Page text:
Jeremy said that his average day following the baton will start at 7am. He’ll track runners carrying the baton for miles on end through the countryside on some legs, while on others the baton will be passed from person to person every few hundred metres.
He described visits to schools, where the baton is carried around sports fields by pupils, and the showcasing of the baton at tourist hotspots. Top athletes will often carry the baton, and Jeremy recalled capturing David Rudisha and Lynsey Sharp in action, while he will also follow the baton on visits to local TV stations and to evening receptions hosted by the Australian High Commissioner or Governor General. Typically, at the end of the day, Jeremy will edit between 800 and 1,000 photos to select the best 20 to send back to Australia.
Despite long days working, and plenty of travelling, Jeremy has managed to find time for running in his hectic schedule.
“You make the most of free time when you get it,” he said. “If we have a later start such as 9am I can get out a run before work. On the Africa leg of my trip early in 2017 one of my colleagues was very into keeping fit and he and I set ourselves a challenge of doing a run in each country outside of the hotel grounds – I tried to keep that going through the whole year. In the end I think I managed to run in about 35 of the 40 countries I visited.”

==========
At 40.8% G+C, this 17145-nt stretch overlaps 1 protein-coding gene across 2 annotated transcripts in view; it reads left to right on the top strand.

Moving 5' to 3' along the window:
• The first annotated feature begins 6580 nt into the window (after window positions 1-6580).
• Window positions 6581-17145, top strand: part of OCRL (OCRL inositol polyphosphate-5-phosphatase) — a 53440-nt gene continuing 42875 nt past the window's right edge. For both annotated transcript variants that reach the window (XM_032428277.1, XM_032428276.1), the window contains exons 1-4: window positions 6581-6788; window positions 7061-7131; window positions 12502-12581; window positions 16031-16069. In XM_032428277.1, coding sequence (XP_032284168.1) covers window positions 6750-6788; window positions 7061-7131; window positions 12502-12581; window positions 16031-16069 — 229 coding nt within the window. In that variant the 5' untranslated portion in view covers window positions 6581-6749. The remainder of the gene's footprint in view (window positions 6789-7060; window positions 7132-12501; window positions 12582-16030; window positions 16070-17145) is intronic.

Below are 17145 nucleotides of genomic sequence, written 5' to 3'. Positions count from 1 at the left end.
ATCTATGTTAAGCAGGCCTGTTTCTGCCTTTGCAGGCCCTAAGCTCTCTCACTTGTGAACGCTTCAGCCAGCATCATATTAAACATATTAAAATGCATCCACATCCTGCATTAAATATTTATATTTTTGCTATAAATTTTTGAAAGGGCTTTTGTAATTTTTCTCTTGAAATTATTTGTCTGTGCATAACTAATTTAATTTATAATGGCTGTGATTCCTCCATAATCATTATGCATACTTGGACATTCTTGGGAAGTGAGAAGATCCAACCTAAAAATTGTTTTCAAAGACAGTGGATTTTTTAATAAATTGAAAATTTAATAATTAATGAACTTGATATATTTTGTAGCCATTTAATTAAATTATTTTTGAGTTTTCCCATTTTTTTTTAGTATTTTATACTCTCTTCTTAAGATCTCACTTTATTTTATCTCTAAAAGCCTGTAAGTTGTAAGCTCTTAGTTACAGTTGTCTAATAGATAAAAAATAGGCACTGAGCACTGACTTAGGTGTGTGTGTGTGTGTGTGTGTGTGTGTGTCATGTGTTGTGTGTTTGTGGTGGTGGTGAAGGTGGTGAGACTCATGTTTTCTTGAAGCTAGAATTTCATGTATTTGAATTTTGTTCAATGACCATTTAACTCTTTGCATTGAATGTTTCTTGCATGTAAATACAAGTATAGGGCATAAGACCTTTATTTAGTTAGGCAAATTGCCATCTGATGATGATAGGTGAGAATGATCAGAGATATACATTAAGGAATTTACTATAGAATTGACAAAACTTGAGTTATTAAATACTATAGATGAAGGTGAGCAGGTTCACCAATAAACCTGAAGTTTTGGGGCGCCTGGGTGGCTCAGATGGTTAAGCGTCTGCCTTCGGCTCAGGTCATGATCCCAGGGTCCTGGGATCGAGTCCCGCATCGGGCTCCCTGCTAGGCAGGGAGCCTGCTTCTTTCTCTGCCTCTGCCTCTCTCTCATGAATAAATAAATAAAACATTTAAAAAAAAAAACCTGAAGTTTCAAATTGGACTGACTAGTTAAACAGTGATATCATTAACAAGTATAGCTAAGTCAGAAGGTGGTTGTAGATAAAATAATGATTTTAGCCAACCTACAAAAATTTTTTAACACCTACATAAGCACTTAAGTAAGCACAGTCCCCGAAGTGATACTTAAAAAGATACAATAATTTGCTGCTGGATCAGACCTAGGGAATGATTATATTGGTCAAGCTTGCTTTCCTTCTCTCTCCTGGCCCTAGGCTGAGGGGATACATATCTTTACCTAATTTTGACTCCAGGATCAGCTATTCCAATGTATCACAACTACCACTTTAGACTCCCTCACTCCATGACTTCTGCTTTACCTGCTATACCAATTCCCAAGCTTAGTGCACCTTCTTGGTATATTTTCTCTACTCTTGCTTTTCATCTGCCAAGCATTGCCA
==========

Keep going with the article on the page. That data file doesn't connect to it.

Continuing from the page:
“It was a great challenge to do because it plays into my love for travel and adventure. I combine running with photography. I love getting up and out while the light is really beautiful. You get to see a different side to where we are staying and it is great to look back and say ‘I had a good run there’, even if I manage out for only 5k. Photography is a young man’s game. I know running keeps me healthy and sharp and that is a big thing for me,” he said.
Of all the runs he has done while away, and all the places he has been, there are a couple of particular highlights.
Jeremy said: “Last December, in Vanuatu, the schedule that week was not quite as intense so I got out running four times. The hotel was next to a lagoon. I went out very early in the morning because of the heat. One morning I went out at 5am and I found myself running in a place that was so lush and beautiful. The environment was so beautiful I found myself laughing out loud. I was thinking to myself how lucky I was to be there, have the health to run, and how happy I was.”